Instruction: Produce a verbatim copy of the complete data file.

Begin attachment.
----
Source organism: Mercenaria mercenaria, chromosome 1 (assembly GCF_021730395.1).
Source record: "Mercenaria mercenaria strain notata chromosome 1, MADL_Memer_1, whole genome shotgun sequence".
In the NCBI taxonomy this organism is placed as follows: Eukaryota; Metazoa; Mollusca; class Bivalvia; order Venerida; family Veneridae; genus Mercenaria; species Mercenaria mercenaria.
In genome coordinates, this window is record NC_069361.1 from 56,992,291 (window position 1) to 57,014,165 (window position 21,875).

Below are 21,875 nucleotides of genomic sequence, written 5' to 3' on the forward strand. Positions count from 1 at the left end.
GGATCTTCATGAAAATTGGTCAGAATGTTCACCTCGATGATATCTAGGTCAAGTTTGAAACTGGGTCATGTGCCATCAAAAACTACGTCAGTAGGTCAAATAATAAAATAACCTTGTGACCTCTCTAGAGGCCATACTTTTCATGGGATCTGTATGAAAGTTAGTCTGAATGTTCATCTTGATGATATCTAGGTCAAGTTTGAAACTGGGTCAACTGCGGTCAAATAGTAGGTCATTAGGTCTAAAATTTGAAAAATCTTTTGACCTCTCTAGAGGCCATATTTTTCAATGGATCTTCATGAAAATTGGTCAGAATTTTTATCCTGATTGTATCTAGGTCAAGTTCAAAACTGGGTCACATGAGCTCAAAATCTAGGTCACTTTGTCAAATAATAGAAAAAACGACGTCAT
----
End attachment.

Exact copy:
Source organism: Mercenaria mercenaria, chromosome 1 (assembly GCF_021730395.1).
Source record: "Mercenaria mercenaria strain notata chromosome 1, MADL_Memer_1, whole genome shotgun sequence".
In the NCBI taxonomy this organism is placed as follows: Eukaryota; Metazoa; Mollusca; class Bivalvia; order Venerida; family Veneridae; genus Mercenaria; species Mercenaria mercenaria.
In genome coordinates, this window is record NC_069361.1 from 56,992,291 (window position 1) to 57,014,165 (window position 21,875).

Below are 21,875 nucleotides of genomic sequence, written 5' to 3' on the forward strand. Positions count from 1 at the left end.
GGATCTTCATGAAAATTGGTCAGAATGTTCACCTCGATGATATCTAGGTCAAGTTTGAAACTGGGTCATGTGCCATCAAAAACTACGTCAGTAGGTCAAATAATAAAATAACCTTGTGACCTCTCTAGAGGCCATACTTTTCATGGGATCTGTATGAAAGTTAGTCTGAATGTTCATCTTGATGATATCTAGGTCAAGTTTGAAACTGGGTCAACTGCGGTCAAATAGTAGGTCATTAGGTCTAAAATTTGAAAAATCTTTTGACCTCTCTAGAGGCCATATTTTTCAATGGATCTTCATGAAAATTGGTCAGAATTTTTATCCTGATTGTATCTAGGTCAAGTTCAAAACTGGGTCACATGAGCTCAAAATCTAGGTCACTTTGTCAAATAATAGAAAAAACGACGTCAT